The Buddhism-Inspired Meaning Behind “Saved by Zero” by The Fixx

The Fixx’s moody, atmospheric “Saved by Zero” might have seemed like a strange choice as a lead single for their second album Reach the Beach. Not only does the song lack a big chorus, but the concept of someone being saved by a number is esoteric for a radio hit. What could it even mean to be “saved by zero”? As it turns out, there are at least two meaningful ways to interpret the song’s title phrase. One was thought of by The Fixx’s vocalist Cy Curnin, and the other was a meaning he wished he’d thought of.

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The meaning Curnin intended for “Saved by Zero” emerged from the confluence of changes in his life circumstances and a Buddhist mantra he had been practicing. Let’s take a look at the message Curnin tried to get across in this 1983 hit, and the more literal interpretation he has grown to appreciate.

Curnin Takes Back His Power

Reach the Beach was The Fixx’s breakthrough album, but their 1982 debut Shuttered Room made the band visible enough to change its members’ lives. “Saved by Zero” was Curnin’s statement about how he coped with the changes in his personal and professional lives, as well as a response to the feelings of powerlessness he felt when writing songs for Shuttered Room, such as “Stand or Fall” and “Red Skies.” Regarding the latter, Curnin told Songfacts, “I was feeling that sense of impotence back then in the early ’80s or late ’70s when [U.S. President] Ronald Reagan and [British Prime Minister] Margaret Thatcher were getting in bed together, metaphorically speaking, and designing a whole defense system that involved Europeans’ lives without asking us—it was never on any electorate ballot that I can remember.”

“Saved by Zero” was Curnin’s way of taking his power back. About the time he was writing lyrics for Reach the Beach, he had started to explore Buddhism, and part of his teachings involved a mantra that was about getting back to a state of nothingness. As Curnin explained in a 2008 interview for the Las Vegas Sun, “[The mantra] clears your head of all fears and panics and illusions, and you get back to the basics. … The idea of the song is how great it is to get back to zero.”

Contrasting Control with Surrender

In the opening lines of “Saved by Zero,” Curnin contrasts the yearnings that caused him to suffer with the freedom that comes with no attachments.

Maybe someday
Saved by zero
I’ll be more together
Stretched by fewer
Thoughts that leave me

Curnin appears to be observing his ego, recognizing his desire to “be more together,” while simultaneously noticing that those thoughts are only temporary. He makes that contrast even sharper in the final lines of the first verse, when he sings, Chasing after / My dreams disown me / Loaded with danger.

Even with the knowledge that Curnin was writing about his attempts to “get back to zero,” the chorus remains an enigma. When he sings Maybe I’ll win / Saved by zero, what is Curnin trying to win? Is being able to return to zero a win? Or is this the voice of his ego, still chasing its dreams? Later in the song, Curnin poses the question, Who needs to win? It’s a question that only deepens the enigma.

Curnin sets the language of dominance and winning next to words conveying surrender and nothingness in the second verse as well.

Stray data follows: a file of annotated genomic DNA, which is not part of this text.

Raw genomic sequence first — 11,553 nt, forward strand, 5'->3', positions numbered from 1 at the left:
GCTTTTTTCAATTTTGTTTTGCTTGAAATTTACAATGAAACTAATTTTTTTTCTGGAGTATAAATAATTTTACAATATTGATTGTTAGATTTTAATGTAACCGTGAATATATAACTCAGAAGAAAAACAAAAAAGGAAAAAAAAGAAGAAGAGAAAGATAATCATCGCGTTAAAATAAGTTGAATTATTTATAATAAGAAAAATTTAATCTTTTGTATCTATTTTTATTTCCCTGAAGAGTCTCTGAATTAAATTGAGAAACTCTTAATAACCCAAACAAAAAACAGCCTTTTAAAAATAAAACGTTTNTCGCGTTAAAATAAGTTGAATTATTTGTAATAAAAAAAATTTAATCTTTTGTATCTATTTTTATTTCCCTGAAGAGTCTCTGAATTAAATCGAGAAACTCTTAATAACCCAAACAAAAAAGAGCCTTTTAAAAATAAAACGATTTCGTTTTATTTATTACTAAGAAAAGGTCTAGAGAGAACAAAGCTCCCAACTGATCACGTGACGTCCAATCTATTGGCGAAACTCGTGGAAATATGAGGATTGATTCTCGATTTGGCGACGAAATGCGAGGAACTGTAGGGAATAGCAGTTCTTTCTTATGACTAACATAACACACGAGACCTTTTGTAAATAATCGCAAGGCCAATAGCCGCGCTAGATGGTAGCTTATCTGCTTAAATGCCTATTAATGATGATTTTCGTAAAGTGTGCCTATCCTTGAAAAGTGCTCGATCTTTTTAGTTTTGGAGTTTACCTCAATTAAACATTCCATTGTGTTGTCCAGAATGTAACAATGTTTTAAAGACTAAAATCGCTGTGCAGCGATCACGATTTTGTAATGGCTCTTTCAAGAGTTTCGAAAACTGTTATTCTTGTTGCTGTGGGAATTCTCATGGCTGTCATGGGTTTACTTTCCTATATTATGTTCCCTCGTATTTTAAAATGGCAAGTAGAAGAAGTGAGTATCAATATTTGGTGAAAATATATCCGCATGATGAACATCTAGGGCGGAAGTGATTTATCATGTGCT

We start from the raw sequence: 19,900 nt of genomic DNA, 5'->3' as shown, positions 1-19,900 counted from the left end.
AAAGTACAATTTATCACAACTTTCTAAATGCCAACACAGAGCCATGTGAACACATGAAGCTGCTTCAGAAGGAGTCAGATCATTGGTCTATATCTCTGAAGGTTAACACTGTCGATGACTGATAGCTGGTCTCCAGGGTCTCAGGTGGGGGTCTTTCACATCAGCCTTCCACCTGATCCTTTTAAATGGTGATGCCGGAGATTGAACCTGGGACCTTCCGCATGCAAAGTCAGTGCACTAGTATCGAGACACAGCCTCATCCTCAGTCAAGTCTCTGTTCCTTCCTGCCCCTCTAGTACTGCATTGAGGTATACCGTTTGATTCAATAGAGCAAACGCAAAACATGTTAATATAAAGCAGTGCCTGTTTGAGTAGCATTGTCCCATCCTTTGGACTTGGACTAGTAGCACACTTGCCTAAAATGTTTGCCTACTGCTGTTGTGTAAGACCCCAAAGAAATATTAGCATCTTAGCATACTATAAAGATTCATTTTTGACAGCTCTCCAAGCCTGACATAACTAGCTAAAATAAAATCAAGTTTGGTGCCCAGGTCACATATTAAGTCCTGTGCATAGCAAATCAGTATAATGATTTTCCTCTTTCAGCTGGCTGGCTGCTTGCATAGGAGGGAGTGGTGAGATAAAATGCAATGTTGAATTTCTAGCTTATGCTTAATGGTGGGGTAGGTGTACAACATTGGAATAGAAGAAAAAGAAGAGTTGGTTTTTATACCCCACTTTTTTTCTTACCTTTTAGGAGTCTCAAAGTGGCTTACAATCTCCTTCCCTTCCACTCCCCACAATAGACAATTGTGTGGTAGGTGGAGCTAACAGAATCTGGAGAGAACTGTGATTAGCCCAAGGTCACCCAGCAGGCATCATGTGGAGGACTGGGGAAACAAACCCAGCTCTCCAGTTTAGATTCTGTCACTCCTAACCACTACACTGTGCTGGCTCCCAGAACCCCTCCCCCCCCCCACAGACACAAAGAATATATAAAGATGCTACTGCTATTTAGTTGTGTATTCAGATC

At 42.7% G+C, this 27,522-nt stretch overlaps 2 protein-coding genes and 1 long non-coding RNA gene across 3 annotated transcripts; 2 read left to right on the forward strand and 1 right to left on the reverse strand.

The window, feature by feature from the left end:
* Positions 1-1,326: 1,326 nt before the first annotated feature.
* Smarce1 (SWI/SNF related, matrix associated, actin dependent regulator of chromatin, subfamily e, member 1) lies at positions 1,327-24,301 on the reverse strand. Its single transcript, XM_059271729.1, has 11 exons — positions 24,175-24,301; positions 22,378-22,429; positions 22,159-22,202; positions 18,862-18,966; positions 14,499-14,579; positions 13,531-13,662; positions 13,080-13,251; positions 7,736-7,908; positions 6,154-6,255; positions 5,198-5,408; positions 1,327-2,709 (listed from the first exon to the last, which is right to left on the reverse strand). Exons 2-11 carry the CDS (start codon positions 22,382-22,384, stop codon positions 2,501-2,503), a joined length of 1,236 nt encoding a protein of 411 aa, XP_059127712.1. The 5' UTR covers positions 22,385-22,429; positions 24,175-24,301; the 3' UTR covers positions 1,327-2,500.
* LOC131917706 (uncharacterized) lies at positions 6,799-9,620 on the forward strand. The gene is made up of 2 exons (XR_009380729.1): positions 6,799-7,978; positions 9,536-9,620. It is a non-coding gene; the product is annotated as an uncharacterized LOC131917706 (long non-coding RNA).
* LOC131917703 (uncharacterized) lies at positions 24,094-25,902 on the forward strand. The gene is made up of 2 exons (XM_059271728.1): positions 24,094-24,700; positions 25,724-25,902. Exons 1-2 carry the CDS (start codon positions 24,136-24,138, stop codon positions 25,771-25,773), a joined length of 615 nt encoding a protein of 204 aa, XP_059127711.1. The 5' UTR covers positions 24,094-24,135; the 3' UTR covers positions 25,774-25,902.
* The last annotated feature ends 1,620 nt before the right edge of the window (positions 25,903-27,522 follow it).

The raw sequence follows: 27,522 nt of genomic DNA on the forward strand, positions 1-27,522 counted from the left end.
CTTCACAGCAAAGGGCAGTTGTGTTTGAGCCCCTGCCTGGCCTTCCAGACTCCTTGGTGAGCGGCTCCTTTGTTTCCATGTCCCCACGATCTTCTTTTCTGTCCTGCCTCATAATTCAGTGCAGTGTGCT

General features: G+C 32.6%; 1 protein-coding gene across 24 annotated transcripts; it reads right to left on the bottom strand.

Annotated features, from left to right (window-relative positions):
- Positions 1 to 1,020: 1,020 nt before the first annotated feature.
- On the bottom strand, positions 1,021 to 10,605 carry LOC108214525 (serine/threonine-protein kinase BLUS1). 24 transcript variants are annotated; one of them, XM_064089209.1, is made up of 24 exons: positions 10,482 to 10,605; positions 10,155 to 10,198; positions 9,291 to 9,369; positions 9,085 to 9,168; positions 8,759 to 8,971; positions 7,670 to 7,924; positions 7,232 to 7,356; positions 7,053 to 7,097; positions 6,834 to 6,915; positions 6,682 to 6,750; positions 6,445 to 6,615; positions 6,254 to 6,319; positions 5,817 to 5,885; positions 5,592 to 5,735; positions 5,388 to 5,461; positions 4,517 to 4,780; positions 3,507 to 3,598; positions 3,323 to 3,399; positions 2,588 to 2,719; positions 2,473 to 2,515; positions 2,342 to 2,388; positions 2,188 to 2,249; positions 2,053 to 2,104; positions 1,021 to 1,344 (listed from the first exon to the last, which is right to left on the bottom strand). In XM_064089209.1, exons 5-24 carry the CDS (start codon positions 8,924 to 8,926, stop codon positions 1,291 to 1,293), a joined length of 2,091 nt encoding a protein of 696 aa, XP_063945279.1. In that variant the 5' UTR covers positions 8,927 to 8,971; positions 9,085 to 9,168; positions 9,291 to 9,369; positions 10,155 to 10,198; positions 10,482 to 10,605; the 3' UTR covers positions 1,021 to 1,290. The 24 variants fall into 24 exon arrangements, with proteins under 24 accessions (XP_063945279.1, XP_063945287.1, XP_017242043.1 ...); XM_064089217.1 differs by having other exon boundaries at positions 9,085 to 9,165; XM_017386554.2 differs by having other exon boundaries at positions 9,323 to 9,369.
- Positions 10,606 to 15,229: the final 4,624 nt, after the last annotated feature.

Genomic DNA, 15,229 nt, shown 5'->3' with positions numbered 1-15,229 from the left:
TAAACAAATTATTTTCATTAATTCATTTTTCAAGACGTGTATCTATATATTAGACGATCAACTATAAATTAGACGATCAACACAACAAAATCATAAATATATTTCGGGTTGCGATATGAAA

Holding on to
Words that teach me
I will conquer
Space around me

While his pairing of these seemingly opposite ideas is initially confusing, Curnin could be using the contrast to illustrate what it means to be “saved by zero.” It’s moving away from the “holding” and “conquering” and toward learning and openness.

The Original Math Rock Song?

In his interview with Songfacts, Curnin disclosed he had become aware of a mathematical interpretation of “Saved by Zero,” He learned the number zero is something of a mathematical hero. He explained, “There has been the invention of zero as a number by the ancient Indian mathematicians. Without that, calculations would have been completely wrong. Because we were following the Roman rhythmic calendar which believed that one was the first number.” He acknowledged he wasn’t considering this meaning of “Saved by Zero” when he wrote it. Nonetheless, he likes the interpretation enough to say, “You know what, I’m taking it anyway.”

The Impact of “Saved by Zero”

After making inroads into the Billboard Hot 100 with “Stand or Fall,” “Saved by Zero” gave The Fixx their first Top 40 hit. The song peaked at No. 20 on the Hot 100 and went to No. 9 on Billboard’s Mainstream Rock chart. The song’s popularity laid the groundwork for the follow-up single, “One Thing Leads to Another,” to be a massive hit for The Fixx. Those two singles went a long way toward helping Reach the Beach achieve Platinum certification in January 1984. It is The Fixx’s only Platinum album and the only one to enter the Top 10 of the Billboard 200, peaking at No. 8.

“Saved by Zero” was used in the “Problem Dog” episode of Breaking Bad in Season 4. The song was covered by Irish synthpop band Empire State Human for the 2005 compilation The Fixx: An Electronic Tribute.

It’s a little ironic that The Fixx’s song about being grounded in nothingness only served to make them one of the more popular bands of the mid-’80s. Perhaps the only greater irony was when the song was used in advertisements to sell cars with 0 percent financing in the aftermath of the global financial crisis of 2007 and 2008. If you missed out on the spiritual meaning of this ‘80s classic, you were far from the only one.

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Photo by Scott Gries/Getty Images

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